One dead, dozens hurt in stampede at Iraq Gulf Cup finalStampede broke out outside the football stadium in southern Iraq hours before the final matchIraqi stadium security team members carry an injured football fan into an emergency area at the Basra International Stadium following a stampede ahead of this evening's final match of the Arabian Gulf Cup between Iraq and Oman, in Basra on Jan. 19. (Photo: AFP)One person was killed and dozens injured Thursday during a stampede outside an Iraqi football stadium hours before the Gulf Cup final, officials said. Fans began arriving again in the afternoon as calm was restored to Basra International Stadium, said interior ministry spokesman Saad Maan. 'Doing honour to Iraq'Prime Minister Mohammed Shia al-Sudani had earlier chaired a meeting with key ministers and the governor of Basra to discuss "special measures for the Gulf Cup final", his office said. The Gulf Cup was contested by Bahrain, Kuwait, Oman, Qatar, Saudi Arabia, the United Arab Emirates and Yemen as well as Iraq.
Chinese 'police stations' in Canada being probedChina denies illegal activity, says the posts offer services such as driver's license renewals to Chinese nationals abroadCanadian and Chinese flags prior to a meeting between Canada's Prime Minister Justin Trudeau and China's President Xi Jinping at the Diaoyutai State Guesthouse in Beijing on Dec. 5, 2017. (Photo: AFP)Canadian federal police said Thursday they are investigating reports that China has set up illegal police stations in the North American nation and harassed Chinese expatriates. China, however, denied accusations of illegal activity, saying the locations simply offer services -- such as driver's license renewals -- to Chinese nationals abroad. According to Safeguard Defenders, the police stations have been used by Chinese police to carry out policing operations on foreign soil, and pressure Chinese nationals to return to China to face criminal charges. Canada's public broadcaster, meanwhile, said a journalist and rights activist who moved to Canada from China in 1989 claimed to have been repeatedly targeted by Chinese officials online.3 months ago UCA News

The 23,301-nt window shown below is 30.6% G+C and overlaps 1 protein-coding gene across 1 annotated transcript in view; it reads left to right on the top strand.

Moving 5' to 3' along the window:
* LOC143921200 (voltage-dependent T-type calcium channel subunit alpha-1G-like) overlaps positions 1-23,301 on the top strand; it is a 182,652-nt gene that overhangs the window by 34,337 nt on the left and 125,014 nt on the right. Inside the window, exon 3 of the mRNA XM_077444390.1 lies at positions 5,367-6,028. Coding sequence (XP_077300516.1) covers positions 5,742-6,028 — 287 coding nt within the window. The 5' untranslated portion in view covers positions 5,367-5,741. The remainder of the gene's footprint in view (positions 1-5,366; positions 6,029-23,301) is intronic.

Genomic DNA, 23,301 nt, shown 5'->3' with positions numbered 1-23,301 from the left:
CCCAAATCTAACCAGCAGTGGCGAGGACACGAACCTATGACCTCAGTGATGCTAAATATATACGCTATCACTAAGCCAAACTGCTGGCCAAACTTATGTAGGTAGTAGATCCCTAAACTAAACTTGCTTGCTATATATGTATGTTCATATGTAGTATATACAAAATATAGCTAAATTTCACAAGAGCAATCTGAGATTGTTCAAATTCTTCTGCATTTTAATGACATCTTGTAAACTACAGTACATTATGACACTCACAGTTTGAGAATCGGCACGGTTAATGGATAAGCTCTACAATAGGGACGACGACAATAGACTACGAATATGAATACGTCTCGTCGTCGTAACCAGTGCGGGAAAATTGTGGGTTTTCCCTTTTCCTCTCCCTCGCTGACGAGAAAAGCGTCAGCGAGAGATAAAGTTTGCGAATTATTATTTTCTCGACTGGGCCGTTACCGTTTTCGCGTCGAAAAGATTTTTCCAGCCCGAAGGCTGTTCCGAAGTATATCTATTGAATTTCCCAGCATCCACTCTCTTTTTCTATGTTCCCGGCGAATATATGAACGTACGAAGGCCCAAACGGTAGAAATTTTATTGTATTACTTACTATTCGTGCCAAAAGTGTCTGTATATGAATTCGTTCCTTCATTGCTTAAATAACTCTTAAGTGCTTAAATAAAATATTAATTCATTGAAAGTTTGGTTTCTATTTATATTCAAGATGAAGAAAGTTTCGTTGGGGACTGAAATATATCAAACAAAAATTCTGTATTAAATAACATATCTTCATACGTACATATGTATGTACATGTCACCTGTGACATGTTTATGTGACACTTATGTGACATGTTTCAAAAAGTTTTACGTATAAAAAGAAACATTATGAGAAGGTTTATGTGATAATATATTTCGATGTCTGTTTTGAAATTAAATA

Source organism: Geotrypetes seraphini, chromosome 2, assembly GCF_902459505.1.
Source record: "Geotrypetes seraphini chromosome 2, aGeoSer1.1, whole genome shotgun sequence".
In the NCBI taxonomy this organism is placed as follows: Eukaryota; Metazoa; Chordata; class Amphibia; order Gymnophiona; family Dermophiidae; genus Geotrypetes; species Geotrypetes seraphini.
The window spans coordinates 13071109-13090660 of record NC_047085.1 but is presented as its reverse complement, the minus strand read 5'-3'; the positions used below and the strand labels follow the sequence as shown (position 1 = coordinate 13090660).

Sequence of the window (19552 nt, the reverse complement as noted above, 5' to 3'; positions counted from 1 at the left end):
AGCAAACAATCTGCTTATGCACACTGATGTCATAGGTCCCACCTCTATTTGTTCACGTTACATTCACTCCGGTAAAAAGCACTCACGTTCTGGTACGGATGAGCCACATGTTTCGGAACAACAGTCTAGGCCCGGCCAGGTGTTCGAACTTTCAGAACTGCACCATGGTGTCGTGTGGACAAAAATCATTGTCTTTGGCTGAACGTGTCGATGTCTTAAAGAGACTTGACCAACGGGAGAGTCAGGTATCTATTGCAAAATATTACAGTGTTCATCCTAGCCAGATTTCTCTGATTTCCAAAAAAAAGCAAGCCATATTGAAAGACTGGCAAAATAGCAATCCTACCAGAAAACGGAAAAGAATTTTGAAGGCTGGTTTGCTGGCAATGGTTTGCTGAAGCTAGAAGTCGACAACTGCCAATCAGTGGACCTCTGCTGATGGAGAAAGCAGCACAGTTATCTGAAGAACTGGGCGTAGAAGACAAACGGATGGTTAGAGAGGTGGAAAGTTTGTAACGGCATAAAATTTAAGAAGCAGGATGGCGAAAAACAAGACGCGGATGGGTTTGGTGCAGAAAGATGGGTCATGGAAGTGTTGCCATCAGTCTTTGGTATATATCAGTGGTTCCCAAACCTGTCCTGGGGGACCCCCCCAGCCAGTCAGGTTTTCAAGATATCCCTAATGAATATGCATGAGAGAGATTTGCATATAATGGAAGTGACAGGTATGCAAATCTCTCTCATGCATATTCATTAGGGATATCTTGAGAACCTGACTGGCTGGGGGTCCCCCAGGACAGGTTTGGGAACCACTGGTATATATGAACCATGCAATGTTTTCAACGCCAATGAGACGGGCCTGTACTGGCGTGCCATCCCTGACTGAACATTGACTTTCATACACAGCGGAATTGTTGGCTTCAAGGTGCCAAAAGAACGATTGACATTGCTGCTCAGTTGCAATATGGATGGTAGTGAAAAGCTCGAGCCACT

Now Beijing has given the Hong Kong government the green light to block Owen, and indeed to veto any defendant’s choice of lawyer. Ten years ago, the situation in both Myanmar and Hong Kong was very different. In Hong Kong, while “one country, two systems” was showing some signs of strain, no one predicted then its total destruction a decade later. Suu Kyi had been released from years under house arrest and was in dialogue with the then-military ruler, Thein Sein. The titles speak for themselves — God is Love, In Hope We Were Saved and Charity in Truth.1 month ago UCA News
'Bikini killer' Charles Sobhraj flies to France after releaseNepal's top court rules that he be freed on health grounds and deported to France within 15 daysFrench serial killer Charles Sobhraj sits in an aircraft from Kathmandu to France, on Dec. 23. (Photo: Atish Patel/AFP)French serial killer Charles Sobhraj, responsible for multiple murders in the 1970s across Asia, was due to arrive in France Saturday after almost 20 years in prison in Nepal. Including the state of Nepal," Sobhraj told AFP on Friday onboard the plane. Asked if he thought he had been wrongly described as a serial killer, the 78-year-old said: "Yes, yes." Nicknamed the "bikini killer", Sobhraj was eventually linked to more than 20 murders.1 month ago UCA News